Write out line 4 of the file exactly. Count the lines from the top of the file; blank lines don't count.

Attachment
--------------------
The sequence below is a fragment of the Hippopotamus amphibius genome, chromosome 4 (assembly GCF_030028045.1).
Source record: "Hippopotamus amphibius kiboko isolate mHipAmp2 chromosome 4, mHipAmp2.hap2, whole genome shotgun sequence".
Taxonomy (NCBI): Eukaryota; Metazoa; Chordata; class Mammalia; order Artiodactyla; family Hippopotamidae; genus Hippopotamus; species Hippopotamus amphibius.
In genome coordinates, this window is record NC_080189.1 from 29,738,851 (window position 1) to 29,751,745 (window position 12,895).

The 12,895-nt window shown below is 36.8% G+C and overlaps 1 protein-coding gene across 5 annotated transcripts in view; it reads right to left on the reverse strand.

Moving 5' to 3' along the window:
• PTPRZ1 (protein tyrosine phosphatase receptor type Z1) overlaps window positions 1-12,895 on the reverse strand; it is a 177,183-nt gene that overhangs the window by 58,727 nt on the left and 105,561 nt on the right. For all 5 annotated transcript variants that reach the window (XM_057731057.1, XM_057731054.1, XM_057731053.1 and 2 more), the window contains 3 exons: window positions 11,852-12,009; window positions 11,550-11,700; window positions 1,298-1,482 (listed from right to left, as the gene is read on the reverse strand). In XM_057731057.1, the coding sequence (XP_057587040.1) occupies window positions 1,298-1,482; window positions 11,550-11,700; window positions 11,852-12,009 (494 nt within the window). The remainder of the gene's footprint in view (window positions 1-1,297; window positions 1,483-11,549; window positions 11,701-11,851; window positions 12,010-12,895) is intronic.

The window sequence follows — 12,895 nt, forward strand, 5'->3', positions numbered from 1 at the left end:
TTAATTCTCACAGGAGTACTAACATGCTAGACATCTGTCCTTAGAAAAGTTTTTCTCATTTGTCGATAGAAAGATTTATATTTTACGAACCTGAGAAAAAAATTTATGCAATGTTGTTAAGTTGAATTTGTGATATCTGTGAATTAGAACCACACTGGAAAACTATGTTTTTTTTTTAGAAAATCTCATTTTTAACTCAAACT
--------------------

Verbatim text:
In genome coordinates, this window is record NC_080189.1 from 29,738,851 (window position 1) to 29,751,745 (window position 12,895).